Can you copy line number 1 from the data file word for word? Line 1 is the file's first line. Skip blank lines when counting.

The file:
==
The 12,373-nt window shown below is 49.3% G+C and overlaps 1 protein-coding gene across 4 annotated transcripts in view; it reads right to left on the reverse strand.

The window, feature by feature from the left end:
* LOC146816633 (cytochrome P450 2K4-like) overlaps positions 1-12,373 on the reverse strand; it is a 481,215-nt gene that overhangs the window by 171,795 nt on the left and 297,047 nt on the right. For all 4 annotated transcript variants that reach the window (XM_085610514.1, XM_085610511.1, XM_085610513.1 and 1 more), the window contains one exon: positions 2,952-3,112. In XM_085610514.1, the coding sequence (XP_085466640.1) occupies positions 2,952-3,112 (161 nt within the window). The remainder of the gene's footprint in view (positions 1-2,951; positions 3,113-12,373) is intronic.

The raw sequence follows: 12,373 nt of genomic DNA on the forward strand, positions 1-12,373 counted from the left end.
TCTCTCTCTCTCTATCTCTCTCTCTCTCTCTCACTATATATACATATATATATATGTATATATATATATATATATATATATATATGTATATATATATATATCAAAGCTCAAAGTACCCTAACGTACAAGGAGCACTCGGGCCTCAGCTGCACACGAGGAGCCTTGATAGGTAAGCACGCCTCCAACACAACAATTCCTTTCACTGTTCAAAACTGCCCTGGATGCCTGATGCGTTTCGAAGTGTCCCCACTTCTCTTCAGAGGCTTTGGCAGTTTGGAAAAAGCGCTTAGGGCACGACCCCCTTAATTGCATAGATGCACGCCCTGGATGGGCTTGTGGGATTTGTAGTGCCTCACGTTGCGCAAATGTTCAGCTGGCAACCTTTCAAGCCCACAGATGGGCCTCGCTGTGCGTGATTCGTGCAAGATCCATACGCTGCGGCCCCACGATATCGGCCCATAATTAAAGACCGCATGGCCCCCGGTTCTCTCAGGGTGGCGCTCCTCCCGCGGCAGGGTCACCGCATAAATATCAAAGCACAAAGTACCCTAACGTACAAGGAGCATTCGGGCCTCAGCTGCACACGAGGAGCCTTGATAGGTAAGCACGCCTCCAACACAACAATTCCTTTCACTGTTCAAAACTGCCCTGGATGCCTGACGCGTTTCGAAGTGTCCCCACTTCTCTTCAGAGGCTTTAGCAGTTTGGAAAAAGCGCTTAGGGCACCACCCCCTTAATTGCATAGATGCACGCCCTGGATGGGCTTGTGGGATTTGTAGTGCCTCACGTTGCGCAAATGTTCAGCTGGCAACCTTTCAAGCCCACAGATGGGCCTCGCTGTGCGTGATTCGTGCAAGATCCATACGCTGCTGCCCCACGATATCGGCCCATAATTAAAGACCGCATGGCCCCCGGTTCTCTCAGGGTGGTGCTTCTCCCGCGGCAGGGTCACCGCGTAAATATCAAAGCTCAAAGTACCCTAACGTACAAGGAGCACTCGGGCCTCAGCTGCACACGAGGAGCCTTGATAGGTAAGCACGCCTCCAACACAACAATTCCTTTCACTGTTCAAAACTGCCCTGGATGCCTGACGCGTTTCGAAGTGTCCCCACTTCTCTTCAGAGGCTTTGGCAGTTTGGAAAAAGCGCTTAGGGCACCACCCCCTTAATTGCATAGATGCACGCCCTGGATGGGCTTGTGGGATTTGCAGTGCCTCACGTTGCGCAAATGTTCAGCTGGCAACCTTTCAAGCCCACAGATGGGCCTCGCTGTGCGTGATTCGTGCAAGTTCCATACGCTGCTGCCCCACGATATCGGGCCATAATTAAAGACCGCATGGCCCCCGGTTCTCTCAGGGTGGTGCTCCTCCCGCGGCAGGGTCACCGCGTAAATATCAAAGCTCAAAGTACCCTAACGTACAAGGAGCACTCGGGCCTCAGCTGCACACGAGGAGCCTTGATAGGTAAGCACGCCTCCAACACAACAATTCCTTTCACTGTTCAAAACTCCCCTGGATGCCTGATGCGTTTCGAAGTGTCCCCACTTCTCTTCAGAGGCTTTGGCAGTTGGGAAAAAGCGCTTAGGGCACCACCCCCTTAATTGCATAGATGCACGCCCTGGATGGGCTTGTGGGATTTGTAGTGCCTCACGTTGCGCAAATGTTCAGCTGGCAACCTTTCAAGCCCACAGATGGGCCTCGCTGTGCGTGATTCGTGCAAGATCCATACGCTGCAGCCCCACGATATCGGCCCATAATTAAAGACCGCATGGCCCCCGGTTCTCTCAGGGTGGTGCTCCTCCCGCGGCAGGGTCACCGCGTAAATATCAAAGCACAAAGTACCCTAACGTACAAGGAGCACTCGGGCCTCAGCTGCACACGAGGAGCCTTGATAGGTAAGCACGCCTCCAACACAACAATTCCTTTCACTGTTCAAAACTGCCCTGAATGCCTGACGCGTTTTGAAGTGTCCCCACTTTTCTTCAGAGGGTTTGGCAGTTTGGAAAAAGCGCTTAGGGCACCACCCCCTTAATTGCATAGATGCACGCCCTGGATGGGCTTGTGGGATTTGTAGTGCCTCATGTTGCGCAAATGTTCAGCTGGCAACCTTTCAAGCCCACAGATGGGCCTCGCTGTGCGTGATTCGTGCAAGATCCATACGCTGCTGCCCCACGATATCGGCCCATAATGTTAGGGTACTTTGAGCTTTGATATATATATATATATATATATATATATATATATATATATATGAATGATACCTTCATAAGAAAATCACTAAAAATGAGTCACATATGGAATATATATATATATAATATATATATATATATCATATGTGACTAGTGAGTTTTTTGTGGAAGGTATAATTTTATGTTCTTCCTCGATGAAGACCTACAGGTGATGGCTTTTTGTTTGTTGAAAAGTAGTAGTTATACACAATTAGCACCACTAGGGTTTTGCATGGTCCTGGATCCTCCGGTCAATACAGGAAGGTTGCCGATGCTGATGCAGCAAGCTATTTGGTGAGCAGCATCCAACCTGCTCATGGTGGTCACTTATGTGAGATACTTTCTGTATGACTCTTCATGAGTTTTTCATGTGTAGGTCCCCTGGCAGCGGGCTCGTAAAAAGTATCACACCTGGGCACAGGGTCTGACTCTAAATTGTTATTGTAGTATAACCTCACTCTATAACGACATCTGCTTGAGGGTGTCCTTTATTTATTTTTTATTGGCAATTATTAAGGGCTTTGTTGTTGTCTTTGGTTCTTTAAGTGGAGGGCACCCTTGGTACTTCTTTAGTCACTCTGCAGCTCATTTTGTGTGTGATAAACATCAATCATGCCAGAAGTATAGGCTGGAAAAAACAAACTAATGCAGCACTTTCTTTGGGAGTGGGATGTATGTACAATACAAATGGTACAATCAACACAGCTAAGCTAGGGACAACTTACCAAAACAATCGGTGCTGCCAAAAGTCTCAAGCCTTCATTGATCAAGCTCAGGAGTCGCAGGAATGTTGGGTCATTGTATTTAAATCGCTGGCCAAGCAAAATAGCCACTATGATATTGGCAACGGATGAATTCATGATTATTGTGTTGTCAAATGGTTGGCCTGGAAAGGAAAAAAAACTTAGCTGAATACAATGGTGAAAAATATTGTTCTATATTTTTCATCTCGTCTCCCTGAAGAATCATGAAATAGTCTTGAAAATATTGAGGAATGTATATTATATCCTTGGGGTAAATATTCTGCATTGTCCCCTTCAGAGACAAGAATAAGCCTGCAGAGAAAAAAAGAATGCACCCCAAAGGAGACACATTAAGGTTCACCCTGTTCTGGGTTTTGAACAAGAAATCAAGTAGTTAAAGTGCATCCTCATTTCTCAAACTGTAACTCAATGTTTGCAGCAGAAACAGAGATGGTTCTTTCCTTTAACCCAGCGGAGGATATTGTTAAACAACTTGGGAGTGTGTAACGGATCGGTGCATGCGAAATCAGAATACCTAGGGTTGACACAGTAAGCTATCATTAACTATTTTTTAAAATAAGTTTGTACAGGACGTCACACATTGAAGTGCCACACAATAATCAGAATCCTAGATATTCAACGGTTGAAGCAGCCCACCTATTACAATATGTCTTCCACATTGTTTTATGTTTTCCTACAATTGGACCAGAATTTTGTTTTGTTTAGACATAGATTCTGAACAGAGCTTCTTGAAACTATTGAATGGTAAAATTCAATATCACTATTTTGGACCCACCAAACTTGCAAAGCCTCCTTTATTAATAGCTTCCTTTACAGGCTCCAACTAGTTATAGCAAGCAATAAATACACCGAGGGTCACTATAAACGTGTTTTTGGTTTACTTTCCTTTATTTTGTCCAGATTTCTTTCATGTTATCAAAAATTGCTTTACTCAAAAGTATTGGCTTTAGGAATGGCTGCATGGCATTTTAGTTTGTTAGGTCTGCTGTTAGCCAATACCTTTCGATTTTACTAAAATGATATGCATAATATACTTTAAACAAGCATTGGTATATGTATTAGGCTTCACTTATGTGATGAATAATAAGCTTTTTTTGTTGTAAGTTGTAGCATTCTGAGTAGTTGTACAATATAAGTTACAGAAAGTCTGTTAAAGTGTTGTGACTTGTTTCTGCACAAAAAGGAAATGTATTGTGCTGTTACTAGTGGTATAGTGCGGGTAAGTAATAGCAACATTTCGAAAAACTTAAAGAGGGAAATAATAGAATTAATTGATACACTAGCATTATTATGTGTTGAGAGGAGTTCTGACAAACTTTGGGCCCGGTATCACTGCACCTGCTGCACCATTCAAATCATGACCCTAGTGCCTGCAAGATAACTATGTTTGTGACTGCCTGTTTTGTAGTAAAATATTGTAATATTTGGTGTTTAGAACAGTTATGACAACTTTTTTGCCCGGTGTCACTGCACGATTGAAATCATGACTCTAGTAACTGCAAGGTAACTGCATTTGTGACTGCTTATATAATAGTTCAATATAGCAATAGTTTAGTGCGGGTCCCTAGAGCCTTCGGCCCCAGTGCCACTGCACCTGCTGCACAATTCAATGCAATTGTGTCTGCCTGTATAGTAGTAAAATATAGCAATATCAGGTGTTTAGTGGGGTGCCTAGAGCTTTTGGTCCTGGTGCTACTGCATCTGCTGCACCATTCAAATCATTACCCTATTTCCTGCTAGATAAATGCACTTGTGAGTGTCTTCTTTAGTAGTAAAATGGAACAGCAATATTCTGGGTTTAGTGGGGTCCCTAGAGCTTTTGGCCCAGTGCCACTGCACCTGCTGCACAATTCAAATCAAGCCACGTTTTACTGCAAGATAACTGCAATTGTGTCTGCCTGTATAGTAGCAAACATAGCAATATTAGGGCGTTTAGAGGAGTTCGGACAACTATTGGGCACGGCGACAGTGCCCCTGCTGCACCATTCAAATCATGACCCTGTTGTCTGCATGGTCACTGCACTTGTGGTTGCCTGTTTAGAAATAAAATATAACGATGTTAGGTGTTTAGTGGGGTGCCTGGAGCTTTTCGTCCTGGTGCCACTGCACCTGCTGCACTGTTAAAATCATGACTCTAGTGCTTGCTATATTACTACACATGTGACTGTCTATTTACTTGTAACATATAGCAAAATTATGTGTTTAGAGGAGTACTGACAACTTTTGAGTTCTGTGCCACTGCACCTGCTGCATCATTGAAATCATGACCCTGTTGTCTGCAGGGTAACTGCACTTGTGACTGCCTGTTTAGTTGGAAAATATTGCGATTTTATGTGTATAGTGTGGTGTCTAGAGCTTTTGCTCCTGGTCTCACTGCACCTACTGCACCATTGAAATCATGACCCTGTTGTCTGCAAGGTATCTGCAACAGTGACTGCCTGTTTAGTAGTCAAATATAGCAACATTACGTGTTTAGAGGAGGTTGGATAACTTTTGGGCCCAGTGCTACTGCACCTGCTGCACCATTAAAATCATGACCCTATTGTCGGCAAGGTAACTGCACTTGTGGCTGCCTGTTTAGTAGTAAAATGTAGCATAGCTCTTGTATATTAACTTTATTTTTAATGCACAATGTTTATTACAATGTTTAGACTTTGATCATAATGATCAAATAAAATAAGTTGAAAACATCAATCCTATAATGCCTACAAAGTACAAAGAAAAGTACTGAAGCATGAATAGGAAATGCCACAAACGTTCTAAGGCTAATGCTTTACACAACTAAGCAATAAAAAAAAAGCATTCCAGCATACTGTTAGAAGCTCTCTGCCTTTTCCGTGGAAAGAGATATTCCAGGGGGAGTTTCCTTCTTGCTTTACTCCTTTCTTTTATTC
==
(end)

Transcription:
The 12,373-nt window shown below is 49.3% G+C and overlaps 1 protein-coding gene across 4 annotated transcripts in view; it reads right to left on the reverse strand.